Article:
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Simple velocity/acceleration/distance equationbut is mastering physics wrong? 
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#1
Dec1009, 05:46 PM

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A rock climber stands on top of a 57 high cliff overhanging a pool of water. He throws two stones vertically downward 1.0 apart and observes that they cause a single splash. The initial speed of the first stone was 1.6 .
i will give you time, they both hit the water 3.3 seconds after the first stone is released (this both mastering physics and I agreed upon) 1. the initial speed of the second stone 2. the speed of the first stone as it hits the water 3. the speed of the second stone as it hits the water so actually completed the questions, but the answers I got were different from the mastering phsyics answersand I can't figure out how they got them. so if someone can scan these problems real quick and shoot their answers, id like to see if its mastering phsyics or me that is wrong. 


#2
Dec1009, 06:54 PM

HW Helper
P: 4,435

Hi marewrath, welcome to PF.
Show your calculations, so that we can check it. 


#3
Dec1109, 11:22 AM

P: 5

okay  i guess I jut wanted to check other peoples answers against mine versus masteringphysics, but here goes:
1. initial speed of the second stone: 57=vi+.5(9.8)(2.3)^2 57=vi+25.921 vi=31.079 2. speed of second stone as it hits the water vf = 31.079 + 2.3(9.8) vf=53.619 (of course, this is dependent on the answer from the last question) 3. the speed of the first stone as it hits the water vf=1.6+3.3(9.8) vf=33.94 


#4
Dec1109, 11:38 AM

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Simple velocity/acceleration/distance equationbut is mastering physics wrong?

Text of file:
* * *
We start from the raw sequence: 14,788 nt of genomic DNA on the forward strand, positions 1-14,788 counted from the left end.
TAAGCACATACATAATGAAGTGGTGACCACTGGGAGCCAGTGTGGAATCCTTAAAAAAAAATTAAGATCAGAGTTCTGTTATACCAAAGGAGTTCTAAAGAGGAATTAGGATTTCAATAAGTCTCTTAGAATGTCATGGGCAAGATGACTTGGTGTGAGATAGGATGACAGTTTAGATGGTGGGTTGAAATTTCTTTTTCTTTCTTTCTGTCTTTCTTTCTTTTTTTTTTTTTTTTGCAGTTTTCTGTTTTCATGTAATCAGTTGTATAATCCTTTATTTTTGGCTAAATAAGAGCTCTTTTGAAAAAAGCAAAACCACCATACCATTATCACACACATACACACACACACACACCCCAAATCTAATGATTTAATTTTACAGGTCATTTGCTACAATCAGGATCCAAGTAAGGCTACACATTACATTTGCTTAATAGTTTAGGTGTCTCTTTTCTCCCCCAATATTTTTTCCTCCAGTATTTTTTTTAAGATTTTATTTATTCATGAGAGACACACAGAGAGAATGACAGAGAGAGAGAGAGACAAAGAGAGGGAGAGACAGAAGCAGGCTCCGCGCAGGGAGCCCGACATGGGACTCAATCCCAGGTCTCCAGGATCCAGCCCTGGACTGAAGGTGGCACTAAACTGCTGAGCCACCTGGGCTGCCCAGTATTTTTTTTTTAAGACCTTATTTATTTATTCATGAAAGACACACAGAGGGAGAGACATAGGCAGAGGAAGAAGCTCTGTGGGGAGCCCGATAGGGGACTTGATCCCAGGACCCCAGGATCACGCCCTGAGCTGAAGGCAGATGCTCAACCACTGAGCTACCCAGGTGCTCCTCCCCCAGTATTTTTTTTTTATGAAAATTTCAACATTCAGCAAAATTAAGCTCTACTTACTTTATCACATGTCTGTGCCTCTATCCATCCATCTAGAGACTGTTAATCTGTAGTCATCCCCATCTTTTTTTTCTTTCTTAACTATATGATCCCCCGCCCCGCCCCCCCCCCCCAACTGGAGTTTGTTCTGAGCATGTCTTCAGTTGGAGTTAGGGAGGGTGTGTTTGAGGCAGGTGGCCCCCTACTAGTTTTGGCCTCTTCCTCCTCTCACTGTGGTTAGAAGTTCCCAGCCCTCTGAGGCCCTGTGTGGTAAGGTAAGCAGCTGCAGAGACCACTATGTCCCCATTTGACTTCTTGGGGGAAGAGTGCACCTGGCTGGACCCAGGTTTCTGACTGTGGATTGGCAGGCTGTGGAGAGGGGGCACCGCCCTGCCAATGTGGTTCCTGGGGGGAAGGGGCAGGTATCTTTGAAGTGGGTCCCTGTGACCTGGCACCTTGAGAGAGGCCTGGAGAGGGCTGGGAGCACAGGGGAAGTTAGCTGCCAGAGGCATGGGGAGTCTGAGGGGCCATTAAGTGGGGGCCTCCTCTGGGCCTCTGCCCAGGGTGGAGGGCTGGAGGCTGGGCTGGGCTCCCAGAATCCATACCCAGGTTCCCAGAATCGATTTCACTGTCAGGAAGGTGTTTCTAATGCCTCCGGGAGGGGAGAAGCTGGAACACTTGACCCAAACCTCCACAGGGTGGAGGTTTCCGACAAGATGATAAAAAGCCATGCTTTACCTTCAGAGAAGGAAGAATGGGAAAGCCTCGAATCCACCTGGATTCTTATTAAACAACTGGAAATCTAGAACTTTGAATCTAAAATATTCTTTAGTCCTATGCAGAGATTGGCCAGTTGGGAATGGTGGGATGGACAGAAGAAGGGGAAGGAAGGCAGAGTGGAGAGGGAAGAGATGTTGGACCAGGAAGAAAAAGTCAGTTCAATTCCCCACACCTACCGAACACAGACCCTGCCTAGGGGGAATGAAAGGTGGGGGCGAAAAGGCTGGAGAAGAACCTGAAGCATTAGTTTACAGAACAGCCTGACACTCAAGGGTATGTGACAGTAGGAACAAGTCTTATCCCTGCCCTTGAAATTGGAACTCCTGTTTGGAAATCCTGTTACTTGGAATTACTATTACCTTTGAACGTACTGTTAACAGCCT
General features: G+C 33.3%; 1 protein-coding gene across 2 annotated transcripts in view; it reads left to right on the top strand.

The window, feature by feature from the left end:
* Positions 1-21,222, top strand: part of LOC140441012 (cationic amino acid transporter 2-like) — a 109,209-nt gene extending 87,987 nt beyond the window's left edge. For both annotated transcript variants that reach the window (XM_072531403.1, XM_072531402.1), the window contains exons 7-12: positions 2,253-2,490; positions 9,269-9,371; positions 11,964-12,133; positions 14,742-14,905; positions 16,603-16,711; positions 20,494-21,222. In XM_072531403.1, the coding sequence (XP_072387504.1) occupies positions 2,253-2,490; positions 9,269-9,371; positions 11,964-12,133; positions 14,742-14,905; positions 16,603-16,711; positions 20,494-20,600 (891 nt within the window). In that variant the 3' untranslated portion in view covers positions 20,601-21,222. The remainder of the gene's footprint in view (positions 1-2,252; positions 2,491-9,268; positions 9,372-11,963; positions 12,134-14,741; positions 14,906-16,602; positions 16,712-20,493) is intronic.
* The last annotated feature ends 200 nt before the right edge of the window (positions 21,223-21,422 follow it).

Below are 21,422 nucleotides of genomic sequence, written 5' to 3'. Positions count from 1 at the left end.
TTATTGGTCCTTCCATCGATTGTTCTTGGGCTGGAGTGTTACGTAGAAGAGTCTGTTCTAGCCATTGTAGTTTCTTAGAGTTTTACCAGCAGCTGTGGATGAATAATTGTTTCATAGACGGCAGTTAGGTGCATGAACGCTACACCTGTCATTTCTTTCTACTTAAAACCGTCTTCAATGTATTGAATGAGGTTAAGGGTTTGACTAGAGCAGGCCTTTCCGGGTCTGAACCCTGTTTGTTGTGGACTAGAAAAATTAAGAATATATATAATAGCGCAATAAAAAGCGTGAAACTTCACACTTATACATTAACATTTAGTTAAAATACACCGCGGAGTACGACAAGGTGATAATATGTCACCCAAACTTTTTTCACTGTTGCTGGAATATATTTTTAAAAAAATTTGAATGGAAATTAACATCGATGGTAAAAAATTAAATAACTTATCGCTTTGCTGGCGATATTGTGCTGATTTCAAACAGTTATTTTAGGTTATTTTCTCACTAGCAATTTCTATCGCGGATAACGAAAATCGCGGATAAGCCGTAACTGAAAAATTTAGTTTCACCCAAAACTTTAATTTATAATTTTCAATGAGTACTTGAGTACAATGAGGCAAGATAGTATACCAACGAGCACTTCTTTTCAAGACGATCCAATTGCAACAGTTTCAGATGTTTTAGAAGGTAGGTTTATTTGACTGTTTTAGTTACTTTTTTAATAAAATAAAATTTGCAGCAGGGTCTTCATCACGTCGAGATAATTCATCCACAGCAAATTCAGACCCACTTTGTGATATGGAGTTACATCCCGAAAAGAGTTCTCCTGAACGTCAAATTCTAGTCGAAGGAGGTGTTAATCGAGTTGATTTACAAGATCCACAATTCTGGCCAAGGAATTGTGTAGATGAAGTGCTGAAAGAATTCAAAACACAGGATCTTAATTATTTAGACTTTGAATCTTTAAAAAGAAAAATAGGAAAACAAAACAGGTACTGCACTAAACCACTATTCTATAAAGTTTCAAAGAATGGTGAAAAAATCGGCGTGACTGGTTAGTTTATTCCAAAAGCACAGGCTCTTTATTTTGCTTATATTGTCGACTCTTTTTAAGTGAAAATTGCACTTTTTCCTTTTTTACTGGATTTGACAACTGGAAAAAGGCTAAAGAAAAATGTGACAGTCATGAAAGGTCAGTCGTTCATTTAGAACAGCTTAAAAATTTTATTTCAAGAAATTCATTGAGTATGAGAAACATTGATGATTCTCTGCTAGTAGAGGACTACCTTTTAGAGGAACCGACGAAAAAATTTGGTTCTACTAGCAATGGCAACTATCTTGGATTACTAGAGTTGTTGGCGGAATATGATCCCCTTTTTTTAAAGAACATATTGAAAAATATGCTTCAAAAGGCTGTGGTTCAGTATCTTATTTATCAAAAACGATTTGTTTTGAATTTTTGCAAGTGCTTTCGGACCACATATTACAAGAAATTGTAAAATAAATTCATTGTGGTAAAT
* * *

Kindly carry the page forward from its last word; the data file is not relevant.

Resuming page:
The point I'm trying to make by inserting some ridiculous, unrealistic units in the places where you left them out is that units are very important and you should always always include them in both the problem statement and in every step of your calculation. We don't tell you that just for the sake of being pedantic. Having the units in there helps you make certain your equations are dimensionally consistent (i.e. type of quantity on lefthand side = type of quantity on righthand side). If your units don't work out in this way, then you know you've made a mistake, so units are a valuable diagnostic. If you had done that, you would have caught the error you made below Well, here is the problem. The equation is supposed to be: d = v_{i}t + (1/2)at^{2} Without that factor of t in there, your equation is not dimensionally consistent, because you have: [length] = [velocity] which is nonsense. That's why you should always include the units in the calculation steps and make sure they work out. 


#5
Dec1109, 11:45 AM

P: 5

i tried that originally and still wasnt getting the correct answers, but the ones without t times vi were closer so i figured that was probably more right and that t pertained to how long it was just going for that velocity... shrug



#6
Dec1109, 11:55 AM

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v_{i}t  is the distance the rock *would* travel in time t if it started from speed v_{i} and if it were NOT accelerating. (1/2)at^{2}  is the distance the rock would travel in time t if it started from *rest* and were accelerating at 'a.' In the most general case, you add these two distances together to get the total distance travelled. 


#7
Dec1109, 12:13 PM

P: 5

hey hey! I wasn't saying I didnt believe you, or that I thought you were wrong at all, you are obviously correct; I was essentially saying that I confused myself early on, and thus began doing things wronger as I worked



#8
Dec1109, 12:19 PM

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